place we should not set a limit between what we may and may not do with embryos
and embryonic stem cells is in the line between privately funded and publicly
funded research. The limit there works like this: federally funded research may
not done on embryos at all, while privately funded research may do practically
anything that it wants.
place where we should not put the limit is on the distinction between research
and reproductive medicine. At the moment, there is an enormous conceptual and
practical gap between what reproductive medicine does with embryos and what
scientists usually believe they can do. I dont think thats the right place to
set the limit, and that in fact we ought to work to bring reproduction and
research under common values and practical procedures.
should we not set a limit by the calendar, specifically by August 9, 2001.
President Bush has approved the use of federal funds for research on stem cell
lines derived from embryos before August 9, but not after. His reason of course
is that funding for cells derived after that date may be an incentive for more
embryos to be destroyed. This limit rests upon the desire to avoid complicity
in an act thought to be evil. Whether it truly avoids complicity is doubted,
for example by many Catholic theologians. But it also fails the test I
suggested earlier, that our practical policy about embryos and the limits we set
on what we do with them be founded upon how we regard them. An embryo in a
petri dish destroyed before August 9 is not morally different from an embryo
destroyed after August 9, and what we may do with them is not made moral by the
want to ask whether or not we should set certain limits to research on embryos
based on how the embryo is brought into being. Now the biggest distinction here
is between embryos conceived in vivo
and those created in vitro. Are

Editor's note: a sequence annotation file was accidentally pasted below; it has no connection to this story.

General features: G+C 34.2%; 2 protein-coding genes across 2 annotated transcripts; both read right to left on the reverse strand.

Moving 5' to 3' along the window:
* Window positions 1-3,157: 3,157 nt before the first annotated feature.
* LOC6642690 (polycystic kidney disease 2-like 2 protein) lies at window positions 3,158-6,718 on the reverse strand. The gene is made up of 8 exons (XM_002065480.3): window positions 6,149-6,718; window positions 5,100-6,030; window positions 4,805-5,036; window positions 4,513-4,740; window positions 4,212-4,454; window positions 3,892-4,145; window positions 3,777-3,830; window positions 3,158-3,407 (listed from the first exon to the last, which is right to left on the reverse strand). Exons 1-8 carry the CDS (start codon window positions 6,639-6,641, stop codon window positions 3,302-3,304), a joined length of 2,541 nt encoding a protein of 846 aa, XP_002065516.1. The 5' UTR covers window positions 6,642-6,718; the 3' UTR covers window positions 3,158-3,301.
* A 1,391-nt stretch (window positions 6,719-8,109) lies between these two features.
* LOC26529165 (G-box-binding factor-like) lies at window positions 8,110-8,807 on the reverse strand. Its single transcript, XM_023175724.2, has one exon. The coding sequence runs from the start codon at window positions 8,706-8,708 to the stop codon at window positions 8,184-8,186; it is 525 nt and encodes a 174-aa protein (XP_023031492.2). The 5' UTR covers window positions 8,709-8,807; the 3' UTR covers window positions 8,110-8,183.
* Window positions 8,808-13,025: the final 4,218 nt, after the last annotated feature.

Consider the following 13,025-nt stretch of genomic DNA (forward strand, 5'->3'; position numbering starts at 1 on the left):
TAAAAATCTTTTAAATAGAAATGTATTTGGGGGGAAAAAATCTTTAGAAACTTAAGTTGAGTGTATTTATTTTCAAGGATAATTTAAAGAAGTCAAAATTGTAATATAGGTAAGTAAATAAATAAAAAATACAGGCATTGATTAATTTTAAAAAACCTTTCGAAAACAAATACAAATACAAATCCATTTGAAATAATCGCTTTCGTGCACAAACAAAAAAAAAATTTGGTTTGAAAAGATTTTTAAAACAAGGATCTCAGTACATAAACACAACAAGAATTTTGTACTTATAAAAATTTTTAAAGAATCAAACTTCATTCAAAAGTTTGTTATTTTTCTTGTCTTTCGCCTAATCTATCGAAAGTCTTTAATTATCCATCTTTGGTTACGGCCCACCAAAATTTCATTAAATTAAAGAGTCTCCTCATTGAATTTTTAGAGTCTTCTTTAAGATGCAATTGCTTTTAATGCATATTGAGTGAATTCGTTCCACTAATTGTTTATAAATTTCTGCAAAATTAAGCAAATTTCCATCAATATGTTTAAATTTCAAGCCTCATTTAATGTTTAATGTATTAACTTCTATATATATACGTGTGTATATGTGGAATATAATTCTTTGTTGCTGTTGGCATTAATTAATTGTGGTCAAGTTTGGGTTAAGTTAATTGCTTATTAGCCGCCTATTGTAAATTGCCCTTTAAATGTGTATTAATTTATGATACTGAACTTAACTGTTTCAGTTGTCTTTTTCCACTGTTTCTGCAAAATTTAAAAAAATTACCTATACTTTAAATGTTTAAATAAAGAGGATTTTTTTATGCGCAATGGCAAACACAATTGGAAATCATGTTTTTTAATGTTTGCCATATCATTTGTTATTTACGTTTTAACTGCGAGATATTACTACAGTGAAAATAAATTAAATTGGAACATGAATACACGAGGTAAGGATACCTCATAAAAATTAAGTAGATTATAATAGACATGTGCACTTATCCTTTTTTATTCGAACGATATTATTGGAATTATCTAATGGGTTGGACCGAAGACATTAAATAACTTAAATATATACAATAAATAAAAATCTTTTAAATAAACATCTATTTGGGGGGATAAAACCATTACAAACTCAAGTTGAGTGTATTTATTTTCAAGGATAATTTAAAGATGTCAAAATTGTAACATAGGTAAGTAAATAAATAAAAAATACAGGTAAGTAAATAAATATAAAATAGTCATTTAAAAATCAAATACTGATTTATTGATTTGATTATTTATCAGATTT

these any different from each other morally speaking? Do we owe them different
levels of respect and are there different limits to what we may do with them?
My inclination is to say yes. But I want to call our attention now to the
distinctions that lie in how created embryos are created. Until now, of course,
this is down by in vitro
fertilization, with some slight variations thereon. But even here we have to
ask: Is there a morally significant difference between an embryo created by in vitro fertilization in a reproductive
clinic and one created in a university research lab? I cannot find a
difference - help me if I am wrong - and so I cannot find a basis for setting a
practical limit here, as I have already suggested. But what of embryos created
by embryo splitting or by nuclear transfer, the two types of cloning, the first
like identical twins but forced in a dish, the second like Dolly. What do we
think of when we think of such embryos? Are they different from embryos created
by in vitro fertilization,
different perhaps because their achievement may pave the way to reproductive
cloning? My sense is that many people see cloned embryos as different from in vitro embryos and as more
objectionable, but that no one has offered satisfactory explanation as to why
this is the case. The question - and this is very much a question on my part - is
whether we should draw a practical limit here.
then, where should we set the
limits to research?
What I am about to offer is my own opinion, which I agree
at the outset is merely a contribution to a participatory process on a global
level, one voice out of six billion. Furthermore I would say that the burden of
meeting the conditions and the limit of research rests upon those who advocate
research. If the social mechanisms do not yet exist, advocates of research
should be the first to help build them. That said, I suggest the following
limits or conditions, in addition to the usual requirements of informed consent
and local institutional review, all of which must be met by any project of
embryo research, including derivations of human embryonic stem cells.
Research is in vitro only; nothing is to be implanted.
For fourteen developmental days only.
Only under federal license that requires prior review, full public disclosure of all aspects of the protocol, and full reporting at its conclusion.
Only with the number of embryos necessary for the research objective.